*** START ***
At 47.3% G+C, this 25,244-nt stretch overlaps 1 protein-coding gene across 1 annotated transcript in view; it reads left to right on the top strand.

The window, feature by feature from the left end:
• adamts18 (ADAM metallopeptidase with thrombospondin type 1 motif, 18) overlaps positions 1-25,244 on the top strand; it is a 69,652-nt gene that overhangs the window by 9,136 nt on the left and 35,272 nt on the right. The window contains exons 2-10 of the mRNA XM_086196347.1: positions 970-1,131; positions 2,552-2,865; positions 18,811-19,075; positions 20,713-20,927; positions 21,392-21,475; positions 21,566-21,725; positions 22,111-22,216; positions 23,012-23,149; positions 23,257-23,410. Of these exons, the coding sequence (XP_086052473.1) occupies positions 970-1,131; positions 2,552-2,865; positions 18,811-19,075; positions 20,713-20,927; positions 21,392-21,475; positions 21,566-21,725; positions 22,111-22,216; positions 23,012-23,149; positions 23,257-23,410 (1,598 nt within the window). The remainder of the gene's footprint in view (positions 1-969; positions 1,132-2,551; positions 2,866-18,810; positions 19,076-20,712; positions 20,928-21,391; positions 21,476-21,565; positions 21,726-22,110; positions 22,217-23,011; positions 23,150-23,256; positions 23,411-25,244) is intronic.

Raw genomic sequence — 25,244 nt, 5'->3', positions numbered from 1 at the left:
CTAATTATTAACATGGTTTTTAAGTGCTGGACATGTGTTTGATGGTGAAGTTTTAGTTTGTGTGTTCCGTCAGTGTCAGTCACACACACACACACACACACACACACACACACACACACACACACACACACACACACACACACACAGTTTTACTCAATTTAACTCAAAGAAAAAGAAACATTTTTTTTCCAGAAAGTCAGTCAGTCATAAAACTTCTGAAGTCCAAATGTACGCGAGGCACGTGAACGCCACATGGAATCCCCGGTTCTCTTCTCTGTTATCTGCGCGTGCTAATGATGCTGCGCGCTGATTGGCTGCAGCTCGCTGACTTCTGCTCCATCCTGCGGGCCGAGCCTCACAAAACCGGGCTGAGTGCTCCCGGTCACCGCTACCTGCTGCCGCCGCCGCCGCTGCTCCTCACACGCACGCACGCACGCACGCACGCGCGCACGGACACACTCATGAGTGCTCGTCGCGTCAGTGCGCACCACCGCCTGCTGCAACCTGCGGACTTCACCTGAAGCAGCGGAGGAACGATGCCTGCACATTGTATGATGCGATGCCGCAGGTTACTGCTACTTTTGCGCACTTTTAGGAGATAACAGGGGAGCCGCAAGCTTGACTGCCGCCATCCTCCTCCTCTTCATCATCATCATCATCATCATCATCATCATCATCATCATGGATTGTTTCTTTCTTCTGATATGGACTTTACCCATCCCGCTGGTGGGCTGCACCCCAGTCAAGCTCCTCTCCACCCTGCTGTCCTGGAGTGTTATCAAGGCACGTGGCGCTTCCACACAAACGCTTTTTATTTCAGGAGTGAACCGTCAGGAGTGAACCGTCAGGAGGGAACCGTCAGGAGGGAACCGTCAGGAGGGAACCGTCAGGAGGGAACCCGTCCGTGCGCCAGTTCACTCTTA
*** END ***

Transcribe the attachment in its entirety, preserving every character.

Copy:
At 47.3% G+C, this 25,244-nt stretch overlaps 1 protein-coding gene across 1 annotated transcript in view; it reads left to right on the top strand.

The window, feature by feature from the left end:
• adamts18 (ADAM metallopeptidase with thrombospondin type 1 motif, 18) overlaps positions 1-25,244 on the top strand; it is a 69,652-nt gene that overhangs the window by 9,136 nt on the left and 35,272 nt on the right. The window contains exons 2-10 of the mRNA XM_086196347.1: positions 970-1,131; positions 2,552-2,865; positions 18,811-19,075; positions 20,713-20,927; positions 21,392-21,475; positions 21,566-21,725; positions 22,111-22,216; positions 23,012-23,149; positions 23,257-23,410. Of these exons, the coding sequence (XP_086052473.1) occupies positions 970-1,131; positions 2,552-2,865; positions 18,811-19,075; positions 20,713-20,927; positions 21,392-21,475; positions 21,566-21,725; positions 22,111-22,216; positions 23,012-23,149; positions 23,257-23,410 (1,598 nt within the window). The remainder of the gene's footprint in view (positions 1-969; positions 1,132-2,551; positions 2,866-18,810; positions 19,076-20,712; positions 20,928-21,391; positions 21,476-21,565; positions 21,726-22,110; positions 22,217-23,011; positions 23,150-23,256; positions 23,411-25,244) is intronic.

Raw genomic sequence — 25,244 nt, 5'->3', positions numbered from 1 at the left:
CTAATTATTAACATGGTTTTTAAGTGCTGGACATGTGTTTGATGGTGAAGTTTTAGTTTGTGTGTTCCGTCAGTGTCAGTCACACACACACACACACACACACACACACACACACACACACACACACACACACACACACACACACAGTTTTACTCAATTTAACTCAAAGAAAAAGAAACATTTTTTTTCCAGAAAGTCAGTCAGTCATAAAACTTCTGAAGTCCAAATGTACGCGAGGCACGTGAACGCCACATGGAATCCCCGGTTCTCTTCTCTGTTATCTGCGCGTGCTAATGATGCTGCGCGCTGATTGGCTGCAGCTCGCTGACTTCTGCTCCATCCTGCGGGCCGAGCCTCACAAAACCGGGCTGAGTGCTCCCGGTCACCGCTACCTGCTGCCGCCGCCGCCGCTGCTCCTCACACGCACGCACGCACGCACGCACGCGCGCACGGACACACTCATGAGTGCTCGTCGCGTCAGTGCGCACCACCGCCTGCTGCAACCTGCGGACTTCACCTGAAGCAGCGGAGGAACGATGCCTGCACATTGTATGATGCGATGCCGCAGGTTACTGCTACTTTTGCGCACTTTTAGGAGATAACAGGGGAGCCGCAAGCTTGACTGCCGCCATCCTCCTCCTCTTCATCATCATCATCATCATCATCATCATCATCATCATCATGGATTGTTTCTTTCTTCTGATATGGACTTTACCCATCCCGCTGGTGGGCTGCACCCCAGTCAAGCTCCTCTCCACCCTGCTGTCCTGGAGTGTTATCAAGGCACGTGGCGCTTCCACACAAACGCTTTTTATTTCAGGAGTGAACCGTCAGGAGTGAACCGTCAGGAGGGAACCGTCAGGAGGGAACCGTCAGGAGGGAACCGTCAGGAGGGAACCCGTCCGTGCGCCAGTTCACTCTTA